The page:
In fact, many of our Fife and Drum tunes are country dances as they were considered “popular music” for the soldiers to listen and march to. The basic format of a country dance is for couples to create long lines down the dance floor with the men on one side and the ladies on the other. Danced with two or three couples at a time, the couples then progress to a new set of couples with each turn of the dance, moving all the way down the line and back up, essentially dancing with every couple on the floor, twice. Speaking from experience, these dances are a lot of fun and we’ve yet to meet a guest who can’t step a country dance after learning the basic figures. These are not meant to be difficult, and we often say to our guests who join us, “If you can walk, you can dance!”
The last form of dance that we will discuss here is the Cotillion. My personal favorite style of dance, the Cotillion came to America in the 1770s by way of France. Rather than being danced in long lines with men on one side, ladies on the other for as many couples as will (say that 3 times fast), Cotillions are stepped in a square with four couples at a time…yes, this is the great-grandfather of the modern square dance. The Cotillion also has a different format than the country dances, in that it there are teo distinct portions of the dance, the “figure” and the “change.” It works much like a song: the figure is a set of movements that repeat over and over throughout the dance, much like the chorus of a song while the changes punctuate between them and act like the verses. So, the format goes: change, figure, change, figure, change, figure…with a different change each time. This dance is beautiful to watch and really encourages the dancers to work together.
There are more dance styles including Hornpipes, Jigs, Reels, Allemandes, Rigadoons, and Gavottes, but for this post, we’ll just focus on those main three. Although we couldn’t pass up showing you this image of a Scotch Reel below…
Where did a student typically begin? Well, we are going to take you, dear reader, through the same paces that an 18th-century dancing student would. The first lesson is to learn your proper honors … stay tuned for our next installment!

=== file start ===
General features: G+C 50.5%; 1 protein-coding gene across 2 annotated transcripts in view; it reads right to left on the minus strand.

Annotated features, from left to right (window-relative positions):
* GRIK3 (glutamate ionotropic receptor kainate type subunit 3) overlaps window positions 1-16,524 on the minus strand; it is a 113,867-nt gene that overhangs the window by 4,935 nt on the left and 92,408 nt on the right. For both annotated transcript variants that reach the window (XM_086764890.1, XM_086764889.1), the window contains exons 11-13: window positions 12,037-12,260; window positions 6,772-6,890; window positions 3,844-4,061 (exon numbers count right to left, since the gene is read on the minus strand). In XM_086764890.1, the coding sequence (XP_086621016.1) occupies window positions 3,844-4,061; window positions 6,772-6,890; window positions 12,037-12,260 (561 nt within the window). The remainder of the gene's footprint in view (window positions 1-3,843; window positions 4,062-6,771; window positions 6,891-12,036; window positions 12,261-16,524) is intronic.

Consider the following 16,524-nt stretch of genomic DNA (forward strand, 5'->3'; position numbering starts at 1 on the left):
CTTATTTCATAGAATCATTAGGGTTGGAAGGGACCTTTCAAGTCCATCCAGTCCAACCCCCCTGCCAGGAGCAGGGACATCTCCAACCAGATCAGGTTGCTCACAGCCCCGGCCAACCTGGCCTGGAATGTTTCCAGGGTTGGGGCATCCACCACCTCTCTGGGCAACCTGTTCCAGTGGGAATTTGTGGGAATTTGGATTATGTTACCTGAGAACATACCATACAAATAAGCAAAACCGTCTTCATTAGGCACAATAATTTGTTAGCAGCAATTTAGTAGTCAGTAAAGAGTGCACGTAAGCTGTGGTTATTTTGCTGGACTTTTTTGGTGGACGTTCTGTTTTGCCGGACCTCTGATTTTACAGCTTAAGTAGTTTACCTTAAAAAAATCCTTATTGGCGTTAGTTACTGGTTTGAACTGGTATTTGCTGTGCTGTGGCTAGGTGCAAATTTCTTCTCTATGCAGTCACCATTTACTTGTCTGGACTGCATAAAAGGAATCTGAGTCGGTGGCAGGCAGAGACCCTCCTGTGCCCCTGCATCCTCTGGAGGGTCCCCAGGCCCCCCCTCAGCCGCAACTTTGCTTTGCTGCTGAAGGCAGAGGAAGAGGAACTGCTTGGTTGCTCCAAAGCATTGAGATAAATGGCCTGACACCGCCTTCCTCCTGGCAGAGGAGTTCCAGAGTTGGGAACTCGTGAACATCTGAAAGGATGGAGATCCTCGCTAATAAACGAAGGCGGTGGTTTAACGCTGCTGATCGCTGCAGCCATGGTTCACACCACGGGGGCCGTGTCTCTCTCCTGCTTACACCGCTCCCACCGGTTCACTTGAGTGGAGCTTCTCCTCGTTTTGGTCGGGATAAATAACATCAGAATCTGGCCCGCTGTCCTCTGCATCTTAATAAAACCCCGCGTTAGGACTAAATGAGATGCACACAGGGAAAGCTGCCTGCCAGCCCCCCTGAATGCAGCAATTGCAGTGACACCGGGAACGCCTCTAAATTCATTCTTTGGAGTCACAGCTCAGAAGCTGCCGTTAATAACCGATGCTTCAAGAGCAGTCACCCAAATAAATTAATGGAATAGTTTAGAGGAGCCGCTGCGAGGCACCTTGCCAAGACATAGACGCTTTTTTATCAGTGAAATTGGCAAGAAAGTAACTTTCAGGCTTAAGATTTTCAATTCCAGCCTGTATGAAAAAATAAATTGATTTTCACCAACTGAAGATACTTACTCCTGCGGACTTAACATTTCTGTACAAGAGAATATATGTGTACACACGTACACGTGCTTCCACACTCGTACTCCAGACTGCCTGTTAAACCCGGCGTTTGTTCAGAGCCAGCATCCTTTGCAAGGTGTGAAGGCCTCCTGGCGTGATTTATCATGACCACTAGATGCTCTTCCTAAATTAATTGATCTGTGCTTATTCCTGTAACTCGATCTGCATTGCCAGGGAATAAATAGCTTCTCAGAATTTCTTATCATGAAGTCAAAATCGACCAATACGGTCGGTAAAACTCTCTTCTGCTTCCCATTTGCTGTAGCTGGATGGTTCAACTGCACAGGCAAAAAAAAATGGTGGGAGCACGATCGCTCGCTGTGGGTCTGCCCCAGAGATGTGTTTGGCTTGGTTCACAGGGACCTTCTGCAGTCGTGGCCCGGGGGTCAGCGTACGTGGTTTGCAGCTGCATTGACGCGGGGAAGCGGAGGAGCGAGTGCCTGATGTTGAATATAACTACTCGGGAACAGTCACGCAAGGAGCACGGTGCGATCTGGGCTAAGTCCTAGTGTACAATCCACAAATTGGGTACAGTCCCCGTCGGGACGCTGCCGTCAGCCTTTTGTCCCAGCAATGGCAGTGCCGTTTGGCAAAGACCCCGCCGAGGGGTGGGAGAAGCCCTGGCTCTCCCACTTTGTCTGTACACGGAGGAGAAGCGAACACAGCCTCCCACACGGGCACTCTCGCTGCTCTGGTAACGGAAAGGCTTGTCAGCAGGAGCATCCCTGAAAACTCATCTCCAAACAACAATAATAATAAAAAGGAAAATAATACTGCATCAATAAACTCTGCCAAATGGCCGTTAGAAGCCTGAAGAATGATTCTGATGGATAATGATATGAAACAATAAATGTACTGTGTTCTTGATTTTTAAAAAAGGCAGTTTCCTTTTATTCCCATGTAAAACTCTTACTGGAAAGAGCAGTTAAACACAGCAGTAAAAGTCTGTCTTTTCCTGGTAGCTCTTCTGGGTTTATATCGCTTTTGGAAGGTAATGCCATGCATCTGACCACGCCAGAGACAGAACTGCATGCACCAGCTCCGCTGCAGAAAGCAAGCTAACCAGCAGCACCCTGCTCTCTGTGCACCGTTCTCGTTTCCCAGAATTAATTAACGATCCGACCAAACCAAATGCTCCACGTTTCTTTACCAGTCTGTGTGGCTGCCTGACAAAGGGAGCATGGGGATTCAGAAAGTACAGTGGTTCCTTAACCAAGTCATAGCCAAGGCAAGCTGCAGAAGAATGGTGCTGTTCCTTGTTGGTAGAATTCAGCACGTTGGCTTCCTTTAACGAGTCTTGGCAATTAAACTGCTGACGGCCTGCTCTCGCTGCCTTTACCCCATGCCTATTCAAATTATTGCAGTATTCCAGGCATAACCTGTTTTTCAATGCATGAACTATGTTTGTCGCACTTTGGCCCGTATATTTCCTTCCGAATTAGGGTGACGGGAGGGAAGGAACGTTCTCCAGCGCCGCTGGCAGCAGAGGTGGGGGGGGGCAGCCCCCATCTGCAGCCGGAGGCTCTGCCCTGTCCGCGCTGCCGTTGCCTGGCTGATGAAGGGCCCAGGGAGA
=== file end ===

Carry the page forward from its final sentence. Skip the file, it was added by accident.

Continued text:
Come dance with us when we re-open!
Dancing at the Governor’s Palace is offered every Monday evening at 7:30pm. Join our dance ensemble for a lively family-friendly evening of dance and music in the Palace Ballroom. We’ll demonstrate various dances of the 18th century and then invite guests of all ages to join in on the fun.
About the Authors
Katharine Pittman is a Nation Builder for the Colonial Williamsburg Foundation researching and portraying Martha Washington. Her love of history started young as her parents brought her and her brother to CW with frequency as children, grew while getting her degree from Wake Forest University in history and theatre, and cemented in her almost 9 years with the Foundation. Outside of the 18th century, Katharine enjoys spending time with her family, watching Outlander with her girlfriends and drinking massive quantities of coffee.
Robert Weathers has been working as a first-person interpreter at Colonial Williamsburg since January 2008 and portrays Nation Builder George Wythe. When he is not in breeches, he can often be found wearing shorts no matter the weather, and riding roller coasters with his wife Kaitlyn.
**Special thanks to Colonial Williamsburg historian, Cathy Hellier, for her generosity and assistance with this blog.
Keller, George Washington: A Biography in Social Dance